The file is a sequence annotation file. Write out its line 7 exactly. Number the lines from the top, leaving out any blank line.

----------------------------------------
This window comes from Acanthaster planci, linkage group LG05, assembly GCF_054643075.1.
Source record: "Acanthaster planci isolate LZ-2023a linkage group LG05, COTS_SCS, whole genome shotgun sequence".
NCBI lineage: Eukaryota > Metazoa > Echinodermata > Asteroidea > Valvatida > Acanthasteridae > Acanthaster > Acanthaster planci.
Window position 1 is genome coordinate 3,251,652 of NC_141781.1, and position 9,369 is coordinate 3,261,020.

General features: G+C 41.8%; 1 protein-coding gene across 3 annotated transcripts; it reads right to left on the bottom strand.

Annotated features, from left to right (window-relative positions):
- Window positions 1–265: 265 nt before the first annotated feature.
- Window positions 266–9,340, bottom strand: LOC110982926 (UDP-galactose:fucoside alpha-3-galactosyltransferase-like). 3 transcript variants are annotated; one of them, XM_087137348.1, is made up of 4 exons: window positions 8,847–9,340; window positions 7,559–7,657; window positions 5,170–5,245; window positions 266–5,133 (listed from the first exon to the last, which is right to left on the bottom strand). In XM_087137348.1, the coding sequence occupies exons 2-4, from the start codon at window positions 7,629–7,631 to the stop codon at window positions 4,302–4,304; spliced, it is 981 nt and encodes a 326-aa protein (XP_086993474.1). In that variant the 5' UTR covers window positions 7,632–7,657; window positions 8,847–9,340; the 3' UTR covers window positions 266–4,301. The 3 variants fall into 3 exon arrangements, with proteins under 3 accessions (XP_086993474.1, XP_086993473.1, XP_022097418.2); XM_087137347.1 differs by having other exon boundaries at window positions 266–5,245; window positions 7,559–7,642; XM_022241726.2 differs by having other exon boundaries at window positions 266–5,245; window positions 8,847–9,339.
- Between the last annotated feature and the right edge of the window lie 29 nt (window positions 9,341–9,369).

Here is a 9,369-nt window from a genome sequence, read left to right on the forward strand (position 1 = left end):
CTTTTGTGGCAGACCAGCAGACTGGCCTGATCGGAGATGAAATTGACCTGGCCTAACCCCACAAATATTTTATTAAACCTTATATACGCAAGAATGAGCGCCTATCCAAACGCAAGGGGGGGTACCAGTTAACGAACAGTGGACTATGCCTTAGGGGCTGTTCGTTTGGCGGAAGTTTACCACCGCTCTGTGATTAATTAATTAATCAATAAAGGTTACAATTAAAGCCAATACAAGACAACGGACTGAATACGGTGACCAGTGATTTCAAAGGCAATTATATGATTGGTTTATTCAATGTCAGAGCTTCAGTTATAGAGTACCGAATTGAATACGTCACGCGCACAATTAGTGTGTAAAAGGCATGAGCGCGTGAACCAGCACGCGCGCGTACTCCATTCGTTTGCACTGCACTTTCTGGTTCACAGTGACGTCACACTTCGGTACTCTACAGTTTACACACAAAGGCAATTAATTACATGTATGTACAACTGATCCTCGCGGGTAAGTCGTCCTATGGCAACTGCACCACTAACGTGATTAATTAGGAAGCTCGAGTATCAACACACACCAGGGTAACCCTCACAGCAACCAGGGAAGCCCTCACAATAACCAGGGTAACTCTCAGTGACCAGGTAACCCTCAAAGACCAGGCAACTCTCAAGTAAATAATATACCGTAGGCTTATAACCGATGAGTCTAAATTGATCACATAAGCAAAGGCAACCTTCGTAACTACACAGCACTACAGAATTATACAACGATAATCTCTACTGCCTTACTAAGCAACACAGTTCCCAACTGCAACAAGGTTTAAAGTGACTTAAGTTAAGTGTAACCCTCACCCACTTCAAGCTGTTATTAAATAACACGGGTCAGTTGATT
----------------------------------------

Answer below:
- Window positions 1–265: 265 nt before the first annotated feature.